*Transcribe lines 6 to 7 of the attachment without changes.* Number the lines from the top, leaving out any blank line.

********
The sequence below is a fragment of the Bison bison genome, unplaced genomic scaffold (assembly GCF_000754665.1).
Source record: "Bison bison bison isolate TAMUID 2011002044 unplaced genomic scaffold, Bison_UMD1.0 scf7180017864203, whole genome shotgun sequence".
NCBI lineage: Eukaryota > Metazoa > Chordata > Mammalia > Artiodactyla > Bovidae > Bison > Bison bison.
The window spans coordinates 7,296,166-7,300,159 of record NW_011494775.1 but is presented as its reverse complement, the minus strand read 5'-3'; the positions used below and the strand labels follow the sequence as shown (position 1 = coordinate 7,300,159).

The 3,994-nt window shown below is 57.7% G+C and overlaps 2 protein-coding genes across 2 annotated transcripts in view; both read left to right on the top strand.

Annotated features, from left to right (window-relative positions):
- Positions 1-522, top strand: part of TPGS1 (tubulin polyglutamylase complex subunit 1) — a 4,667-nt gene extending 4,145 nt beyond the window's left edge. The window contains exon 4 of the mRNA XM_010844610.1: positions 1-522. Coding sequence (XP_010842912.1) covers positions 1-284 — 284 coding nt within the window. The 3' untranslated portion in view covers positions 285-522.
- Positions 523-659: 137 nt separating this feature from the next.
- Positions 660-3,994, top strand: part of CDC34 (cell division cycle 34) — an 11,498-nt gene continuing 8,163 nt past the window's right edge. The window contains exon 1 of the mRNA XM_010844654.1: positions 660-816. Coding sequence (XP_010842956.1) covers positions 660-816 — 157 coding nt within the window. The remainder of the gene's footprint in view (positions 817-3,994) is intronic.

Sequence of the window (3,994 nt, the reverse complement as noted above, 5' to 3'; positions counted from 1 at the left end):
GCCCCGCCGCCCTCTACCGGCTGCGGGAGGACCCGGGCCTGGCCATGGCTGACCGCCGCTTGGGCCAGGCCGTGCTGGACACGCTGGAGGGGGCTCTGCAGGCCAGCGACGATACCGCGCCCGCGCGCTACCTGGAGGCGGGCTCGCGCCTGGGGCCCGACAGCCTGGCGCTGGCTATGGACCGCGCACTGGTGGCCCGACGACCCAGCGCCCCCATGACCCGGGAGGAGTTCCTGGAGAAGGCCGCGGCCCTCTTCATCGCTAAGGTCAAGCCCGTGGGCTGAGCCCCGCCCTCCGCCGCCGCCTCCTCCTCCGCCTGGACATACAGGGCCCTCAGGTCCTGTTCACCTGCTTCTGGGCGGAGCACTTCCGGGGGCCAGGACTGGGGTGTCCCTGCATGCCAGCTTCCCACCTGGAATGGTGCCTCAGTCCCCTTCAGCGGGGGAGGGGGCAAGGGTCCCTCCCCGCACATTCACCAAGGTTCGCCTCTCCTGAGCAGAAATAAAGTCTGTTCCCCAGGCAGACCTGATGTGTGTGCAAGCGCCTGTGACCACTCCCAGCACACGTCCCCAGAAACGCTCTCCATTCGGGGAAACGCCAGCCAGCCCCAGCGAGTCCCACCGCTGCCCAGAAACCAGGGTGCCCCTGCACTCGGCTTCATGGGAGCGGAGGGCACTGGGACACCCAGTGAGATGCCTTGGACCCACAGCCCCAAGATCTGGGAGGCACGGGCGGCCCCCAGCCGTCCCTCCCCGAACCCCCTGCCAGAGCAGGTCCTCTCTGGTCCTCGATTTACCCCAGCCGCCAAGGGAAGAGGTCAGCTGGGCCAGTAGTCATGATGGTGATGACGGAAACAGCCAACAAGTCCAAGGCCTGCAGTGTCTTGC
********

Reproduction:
Annotated features, from left to right (window-relative positions):
- Positions 1-522, top strand: part of TPGS1 (tubulin polyglutamylase complex subunit 1) — a 4,667-nt gene extending 4,145 nt beyond the window's left edge. The window contains exon 4 of the mRNA XM_010844610.1: positions 1-522. Coding sequence (XP_010842912.1) covers positions 1-284 — 284 coding nt within the window. The 3' untranslated portion in view covers positions 285-522.